A peek into MacEwan’s Police and Investigations studies program and crime lab
When I heard that the Griff was presented with the opportunity to write a story about the on-campus crime lab used by the Police and Investigations program, I was jazzed.
Look, I’ll be honest, the excitement mostly came from the hope of playing a dead body in one of their crime scene simulations — a girl can dream. But I’ve heard through the grapevine that the program actually has a lot to offer its students.
The Police and Investigations Program at MacEwan is divided into two studies: Investigative Studies and Police Studies. I spoke to an assistant professor and a student from the investigations studies side to gain a tighter grasp of the two-year program.
Lisa Paniak, a forensic science and investigations professor, says she’s excited to teach students the discipline she’s been practicing for years. “I was in forensics with the Edmonton Police Service (EPS) for eleven years,” she exclaims. “It’s good to get back to what I’m passionate about.”
“It’s a great program, and the knowledge that you gain here applies to many areas of study, It’s a starting point, and regardless of where you end up, you’ll always take something from it.”
Lisa Paniak, DEPARTMENT of PUBLIC SAFETY and JUSTICE STUDIES
The students learn everything, including sociology, criminology, and interpersonal communication skills. What many students cherish the most about the program is the crime laboratory. “It’s quite a fun place where we can do hands-on work instead of sitting in lectures,” says Paniak.
The crime lab, located on the third floor of the Robbins Health Centre (building nine), houses professional equipment that students would use in the field, such as fingerprint and chemical supplies, cameras, and a station for footwear comparison.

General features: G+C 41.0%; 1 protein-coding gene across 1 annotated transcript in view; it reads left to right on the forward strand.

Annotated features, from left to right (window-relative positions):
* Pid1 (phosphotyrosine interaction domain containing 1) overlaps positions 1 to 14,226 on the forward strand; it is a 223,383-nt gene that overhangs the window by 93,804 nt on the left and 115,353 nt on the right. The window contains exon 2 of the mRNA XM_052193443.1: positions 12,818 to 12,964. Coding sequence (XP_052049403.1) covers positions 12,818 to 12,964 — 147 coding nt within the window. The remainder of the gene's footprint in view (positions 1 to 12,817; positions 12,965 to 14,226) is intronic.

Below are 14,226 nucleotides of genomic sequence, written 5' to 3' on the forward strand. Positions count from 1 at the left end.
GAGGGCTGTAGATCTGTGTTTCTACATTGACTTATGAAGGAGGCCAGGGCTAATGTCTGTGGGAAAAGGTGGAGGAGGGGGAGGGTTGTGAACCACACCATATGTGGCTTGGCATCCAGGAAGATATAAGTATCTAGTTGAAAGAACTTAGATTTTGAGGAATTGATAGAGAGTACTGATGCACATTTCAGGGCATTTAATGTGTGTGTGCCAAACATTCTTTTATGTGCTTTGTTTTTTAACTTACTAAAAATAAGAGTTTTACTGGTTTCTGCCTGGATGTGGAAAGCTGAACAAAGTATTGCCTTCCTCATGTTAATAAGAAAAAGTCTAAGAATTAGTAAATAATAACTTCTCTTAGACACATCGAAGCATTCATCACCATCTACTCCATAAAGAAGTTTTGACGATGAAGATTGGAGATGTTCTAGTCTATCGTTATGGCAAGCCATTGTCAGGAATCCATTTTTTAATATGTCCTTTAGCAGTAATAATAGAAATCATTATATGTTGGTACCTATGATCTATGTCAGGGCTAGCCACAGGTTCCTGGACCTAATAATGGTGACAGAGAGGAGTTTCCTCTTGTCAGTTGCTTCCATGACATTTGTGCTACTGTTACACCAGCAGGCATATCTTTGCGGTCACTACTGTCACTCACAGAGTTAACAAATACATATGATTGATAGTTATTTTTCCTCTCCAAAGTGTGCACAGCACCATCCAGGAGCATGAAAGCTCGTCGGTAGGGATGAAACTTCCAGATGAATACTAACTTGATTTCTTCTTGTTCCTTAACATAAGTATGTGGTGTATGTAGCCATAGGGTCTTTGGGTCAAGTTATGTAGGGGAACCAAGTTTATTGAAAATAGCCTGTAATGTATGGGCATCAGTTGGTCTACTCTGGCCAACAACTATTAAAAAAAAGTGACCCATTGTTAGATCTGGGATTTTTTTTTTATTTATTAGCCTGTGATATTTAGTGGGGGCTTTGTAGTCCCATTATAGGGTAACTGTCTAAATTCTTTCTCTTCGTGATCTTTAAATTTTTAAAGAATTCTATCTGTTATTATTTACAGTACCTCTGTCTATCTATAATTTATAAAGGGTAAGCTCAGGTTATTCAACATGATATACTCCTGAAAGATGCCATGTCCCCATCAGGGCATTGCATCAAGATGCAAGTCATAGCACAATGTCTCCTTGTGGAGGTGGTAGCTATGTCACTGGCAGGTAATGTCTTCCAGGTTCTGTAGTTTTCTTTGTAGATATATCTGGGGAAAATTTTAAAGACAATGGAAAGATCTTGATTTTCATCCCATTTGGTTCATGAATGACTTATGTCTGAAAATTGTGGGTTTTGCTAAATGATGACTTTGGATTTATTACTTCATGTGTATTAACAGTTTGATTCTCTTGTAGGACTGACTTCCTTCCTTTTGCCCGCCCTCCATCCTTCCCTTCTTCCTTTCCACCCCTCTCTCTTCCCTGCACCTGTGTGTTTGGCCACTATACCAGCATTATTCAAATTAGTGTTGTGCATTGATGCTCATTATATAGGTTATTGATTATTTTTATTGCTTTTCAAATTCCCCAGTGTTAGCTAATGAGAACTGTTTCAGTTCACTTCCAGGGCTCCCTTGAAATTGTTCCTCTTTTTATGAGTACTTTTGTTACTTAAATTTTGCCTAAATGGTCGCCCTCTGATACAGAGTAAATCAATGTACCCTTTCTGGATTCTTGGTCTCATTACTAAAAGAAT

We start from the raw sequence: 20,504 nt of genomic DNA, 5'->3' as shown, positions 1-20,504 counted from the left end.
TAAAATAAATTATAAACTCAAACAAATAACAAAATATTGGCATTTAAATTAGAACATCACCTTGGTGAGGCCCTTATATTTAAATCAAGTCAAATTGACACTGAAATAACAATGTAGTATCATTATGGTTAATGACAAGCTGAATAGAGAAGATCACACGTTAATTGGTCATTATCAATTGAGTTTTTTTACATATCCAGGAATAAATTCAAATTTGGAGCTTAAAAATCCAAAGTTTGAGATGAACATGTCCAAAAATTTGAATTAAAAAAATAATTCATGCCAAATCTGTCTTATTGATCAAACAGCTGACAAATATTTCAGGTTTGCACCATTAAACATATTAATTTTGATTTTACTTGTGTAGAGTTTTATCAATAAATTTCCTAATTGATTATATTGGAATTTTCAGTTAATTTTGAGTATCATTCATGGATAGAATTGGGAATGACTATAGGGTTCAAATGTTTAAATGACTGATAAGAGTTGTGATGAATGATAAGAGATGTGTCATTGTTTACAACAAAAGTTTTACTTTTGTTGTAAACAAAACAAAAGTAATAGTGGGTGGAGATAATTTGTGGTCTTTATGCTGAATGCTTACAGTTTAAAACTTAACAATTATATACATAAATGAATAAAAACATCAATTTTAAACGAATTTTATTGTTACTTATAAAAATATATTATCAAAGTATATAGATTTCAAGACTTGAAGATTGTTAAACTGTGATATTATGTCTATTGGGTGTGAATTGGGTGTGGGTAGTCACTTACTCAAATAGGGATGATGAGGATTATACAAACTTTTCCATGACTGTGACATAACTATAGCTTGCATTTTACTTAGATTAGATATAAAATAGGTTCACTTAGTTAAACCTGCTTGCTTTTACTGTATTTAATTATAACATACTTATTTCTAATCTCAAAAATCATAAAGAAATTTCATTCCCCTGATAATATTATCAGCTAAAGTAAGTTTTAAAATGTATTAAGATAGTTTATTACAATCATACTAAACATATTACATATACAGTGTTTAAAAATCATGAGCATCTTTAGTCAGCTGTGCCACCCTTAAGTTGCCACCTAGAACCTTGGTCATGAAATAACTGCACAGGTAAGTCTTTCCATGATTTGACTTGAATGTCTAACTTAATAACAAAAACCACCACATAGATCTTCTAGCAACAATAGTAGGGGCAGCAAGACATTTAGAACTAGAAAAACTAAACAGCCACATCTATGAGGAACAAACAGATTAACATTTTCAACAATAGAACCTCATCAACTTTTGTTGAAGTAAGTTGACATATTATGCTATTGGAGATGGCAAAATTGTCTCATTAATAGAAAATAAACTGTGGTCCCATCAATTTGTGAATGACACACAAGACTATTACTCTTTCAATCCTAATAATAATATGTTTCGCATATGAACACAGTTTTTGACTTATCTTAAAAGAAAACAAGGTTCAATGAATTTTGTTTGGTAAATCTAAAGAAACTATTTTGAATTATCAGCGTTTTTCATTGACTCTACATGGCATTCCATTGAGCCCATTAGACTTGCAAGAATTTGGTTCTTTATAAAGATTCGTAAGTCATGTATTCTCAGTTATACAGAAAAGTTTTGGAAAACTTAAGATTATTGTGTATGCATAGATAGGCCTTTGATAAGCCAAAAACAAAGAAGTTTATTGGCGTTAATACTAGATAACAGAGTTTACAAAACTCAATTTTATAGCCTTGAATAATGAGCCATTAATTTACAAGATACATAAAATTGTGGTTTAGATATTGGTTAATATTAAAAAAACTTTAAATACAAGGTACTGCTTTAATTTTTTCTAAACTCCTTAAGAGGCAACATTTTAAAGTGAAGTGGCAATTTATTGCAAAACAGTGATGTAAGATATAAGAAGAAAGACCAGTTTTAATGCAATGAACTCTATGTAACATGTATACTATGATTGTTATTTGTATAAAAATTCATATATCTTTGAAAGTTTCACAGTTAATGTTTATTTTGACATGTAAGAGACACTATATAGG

“We have access to one of the therapy and nursing rooms, which is set up with a kitchen, a living room, and a bedroom,” Paniak states, “Those are really fun areas to lay out scenes in because they’re not so static.”
In the crime labs, instructors work hard to provide the students with real-life examples of crime scenes to make the labs as realistic as possible. “The instructor, who was here before me, was a bloodstain analyst,” Paniak recalls, “The student would try to figure out the area of impact and measurements; it was very scientific.”
Excelling in a career related to crime investigation requires attention to detail, critical thinking skills, and hands-on experience. Lisa and the other instructors in the program are determined to provide the kinesthetic knowledge necessary to excel in this field.
“You can’t learn a lot of the coursework unless you do it,” says Paniak.
There are 35 students in investigative studies and 45 students in police studies. The small class sizes cultivate student comradery you can’t replicate in large classrooms. “Students form close relationships, and they all go to the same classes,” Paniak smiles, “The small community that MacEwan offers is wonderful.”
Emmet Wright, a second-year student and aspiring RCMP officer had nothing but praises to sing about his experience in the investigations program. “The best thing I have been learning is how to interact with people and be more sociable,” he says. “Between sociology and criminology knowledge, there are so many skills we’re learning. These investigations are my favorite part!”
Every job comes with rewarding moments and, simultaneously, challenging ones.
The current political climate surrounding police brutality against people of colour has put the Edmonton Police Service in the hot seat, with citizens observing their every move.
I was curious as to whether MacEwan’s police studies program prepares its students with cultural sensitivity training to ensure that students are well-equipped for the responsibility that accompanies their power.
“There are a lot of courses that deal with talking to people and wellness, diversity, and culturalism,” says Paniak. Fortunately, courses PSSC 112 (“Policing in Canada”) and PSSC 203 (“Mental Health Foundations in Public Safety”) cover many budding diversity and cultural circumstances that officers encounter on the job.
The public holds the right to hold the police accountable for their professional conduct. It is just as imperative for the public to be aware of the education future police officers receive, considering they are largely responsible for our mass safety. Cultural sensitivity training is the first step toward a future where all members of society are treated fairly as human beings by the police.
“The knowledge that you gain here applies to many areas of study,” says Paniak, “It’s a starting point, and regardless of where you end up, you’ll always take something from it.”
Photography by Sam Poier